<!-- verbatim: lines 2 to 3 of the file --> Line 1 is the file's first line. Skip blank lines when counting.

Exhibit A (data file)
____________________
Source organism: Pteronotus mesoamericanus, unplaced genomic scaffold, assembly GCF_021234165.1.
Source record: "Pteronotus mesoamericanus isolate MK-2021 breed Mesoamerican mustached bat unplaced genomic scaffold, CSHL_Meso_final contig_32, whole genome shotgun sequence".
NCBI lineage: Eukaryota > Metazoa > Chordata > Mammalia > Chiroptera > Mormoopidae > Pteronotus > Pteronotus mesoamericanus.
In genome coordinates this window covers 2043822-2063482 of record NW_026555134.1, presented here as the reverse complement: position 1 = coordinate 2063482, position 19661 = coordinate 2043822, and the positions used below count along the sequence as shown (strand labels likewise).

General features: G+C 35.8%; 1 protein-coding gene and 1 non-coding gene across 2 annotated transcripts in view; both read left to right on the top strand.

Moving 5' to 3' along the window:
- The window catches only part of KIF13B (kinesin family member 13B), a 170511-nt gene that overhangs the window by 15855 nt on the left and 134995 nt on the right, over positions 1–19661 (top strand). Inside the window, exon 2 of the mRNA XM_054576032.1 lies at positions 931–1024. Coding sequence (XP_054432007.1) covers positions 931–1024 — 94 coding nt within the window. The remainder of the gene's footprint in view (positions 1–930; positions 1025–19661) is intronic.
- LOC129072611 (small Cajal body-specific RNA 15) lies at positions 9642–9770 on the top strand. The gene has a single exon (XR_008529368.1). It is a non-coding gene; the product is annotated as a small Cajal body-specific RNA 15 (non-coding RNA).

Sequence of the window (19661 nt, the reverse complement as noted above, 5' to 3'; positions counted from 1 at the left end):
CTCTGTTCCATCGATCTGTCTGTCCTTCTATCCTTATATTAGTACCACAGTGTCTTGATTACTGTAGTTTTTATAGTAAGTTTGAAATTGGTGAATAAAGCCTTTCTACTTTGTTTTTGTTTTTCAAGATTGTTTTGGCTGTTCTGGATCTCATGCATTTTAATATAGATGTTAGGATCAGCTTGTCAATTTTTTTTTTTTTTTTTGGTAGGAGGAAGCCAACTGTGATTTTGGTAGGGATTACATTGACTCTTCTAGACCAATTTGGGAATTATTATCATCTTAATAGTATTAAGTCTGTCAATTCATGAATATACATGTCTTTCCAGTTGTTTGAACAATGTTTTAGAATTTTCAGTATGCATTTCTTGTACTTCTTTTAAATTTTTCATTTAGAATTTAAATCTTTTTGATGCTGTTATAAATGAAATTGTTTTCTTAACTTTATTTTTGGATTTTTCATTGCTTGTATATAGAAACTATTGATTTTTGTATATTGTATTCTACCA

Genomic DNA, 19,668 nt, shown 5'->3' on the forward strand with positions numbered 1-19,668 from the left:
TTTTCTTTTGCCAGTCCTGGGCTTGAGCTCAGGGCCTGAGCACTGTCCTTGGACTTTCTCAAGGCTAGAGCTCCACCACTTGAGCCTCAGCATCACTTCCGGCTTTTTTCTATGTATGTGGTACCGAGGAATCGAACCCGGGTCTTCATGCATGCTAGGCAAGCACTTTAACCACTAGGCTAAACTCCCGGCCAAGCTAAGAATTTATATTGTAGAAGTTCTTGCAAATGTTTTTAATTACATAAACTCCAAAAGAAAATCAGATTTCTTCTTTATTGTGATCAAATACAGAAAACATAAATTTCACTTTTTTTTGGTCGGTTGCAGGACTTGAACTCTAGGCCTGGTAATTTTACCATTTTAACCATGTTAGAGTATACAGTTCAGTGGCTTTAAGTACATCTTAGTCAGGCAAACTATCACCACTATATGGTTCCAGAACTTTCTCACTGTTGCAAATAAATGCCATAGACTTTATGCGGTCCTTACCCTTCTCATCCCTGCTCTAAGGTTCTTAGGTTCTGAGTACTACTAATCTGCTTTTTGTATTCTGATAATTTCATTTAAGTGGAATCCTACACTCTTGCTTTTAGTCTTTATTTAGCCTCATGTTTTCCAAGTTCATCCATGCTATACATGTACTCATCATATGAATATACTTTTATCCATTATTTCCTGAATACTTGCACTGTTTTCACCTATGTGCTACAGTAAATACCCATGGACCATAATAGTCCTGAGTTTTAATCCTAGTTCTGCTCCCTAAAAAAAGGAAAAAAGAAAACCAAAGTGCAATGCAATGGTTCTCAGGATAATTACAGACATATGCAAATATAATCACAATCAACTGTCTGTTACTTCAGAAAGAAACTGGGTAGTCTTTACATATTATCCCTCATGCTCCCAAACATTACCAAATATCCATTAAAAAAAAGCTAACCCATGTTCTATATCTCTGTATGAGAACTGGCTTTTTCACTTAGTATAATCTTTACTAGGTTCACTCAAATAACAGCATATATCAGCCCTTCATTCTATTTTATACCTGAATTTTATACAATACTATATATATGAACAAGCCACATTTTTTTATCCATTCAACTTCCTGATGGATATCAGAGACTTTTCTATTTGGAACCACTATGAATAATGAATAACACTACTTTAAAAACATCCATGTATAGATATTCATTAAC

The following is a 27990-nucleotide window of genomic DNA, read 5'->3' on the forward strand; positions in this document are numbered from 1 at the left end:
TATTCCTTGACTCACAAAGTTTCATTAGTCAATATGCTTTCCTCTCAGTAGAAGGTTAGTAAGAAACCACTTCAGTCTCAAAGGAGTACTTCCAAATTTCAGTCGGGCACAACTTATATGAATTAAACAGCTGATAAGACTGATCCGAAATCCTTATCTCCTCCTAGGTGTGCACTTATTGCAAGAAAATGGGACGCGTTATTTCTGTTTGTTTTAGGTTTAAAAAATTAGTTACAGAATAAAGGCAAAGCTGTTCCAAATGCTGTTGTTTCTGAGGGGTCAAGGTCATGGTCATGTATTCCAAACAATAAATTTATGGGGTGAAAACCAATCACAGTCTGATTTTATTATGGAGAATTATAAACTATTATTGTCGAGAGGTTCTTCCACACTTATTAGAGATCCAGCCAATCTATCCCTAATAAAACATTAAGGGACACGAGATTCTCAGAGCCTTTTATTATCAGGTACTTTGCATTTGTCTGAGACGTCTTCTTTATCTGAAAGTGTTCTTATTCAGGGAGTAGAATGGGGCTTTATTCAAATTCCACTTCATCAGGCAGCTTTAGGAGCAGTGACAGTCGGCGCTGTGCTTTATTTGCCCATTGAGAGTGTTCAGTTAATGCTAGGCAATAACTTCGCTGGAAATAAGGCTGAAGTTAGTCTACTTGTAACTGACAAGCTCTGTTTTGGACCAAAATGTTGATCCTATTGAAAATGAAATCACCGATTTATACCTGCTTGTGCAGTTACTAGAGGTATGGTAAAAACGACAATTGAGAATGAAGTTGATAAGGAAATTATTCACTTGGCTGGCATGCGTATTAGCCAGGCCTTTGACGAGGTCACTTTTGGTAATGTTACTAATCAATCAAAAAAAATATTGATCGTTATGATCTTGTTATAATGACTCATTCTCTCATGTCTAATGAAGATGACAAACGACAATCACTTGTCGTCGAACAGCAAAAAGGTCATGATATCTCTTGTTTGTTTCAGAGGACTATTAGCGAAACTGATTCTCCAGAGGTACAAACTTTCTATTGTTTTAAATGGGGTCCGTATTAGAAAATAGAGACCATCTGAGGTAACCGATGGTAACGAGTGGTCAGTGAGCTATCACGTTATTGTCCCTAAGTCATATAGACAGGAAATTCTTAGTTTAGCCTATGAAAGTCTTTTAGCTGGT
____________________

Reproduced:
Source record: "Pteronotus mesoamericanus isolate MK-2021 breed Mesoamerican mustached bat unplaced genomic scaffold, CSHL_Meso_final contig_32, whole genome shotgun sequence".
NCBI lineage: Eukaryota > Metazoa > Chordata > Mammalia > Chiroptera > Mormoopidae > Pteronotus > Pteronotus mesoamericanus.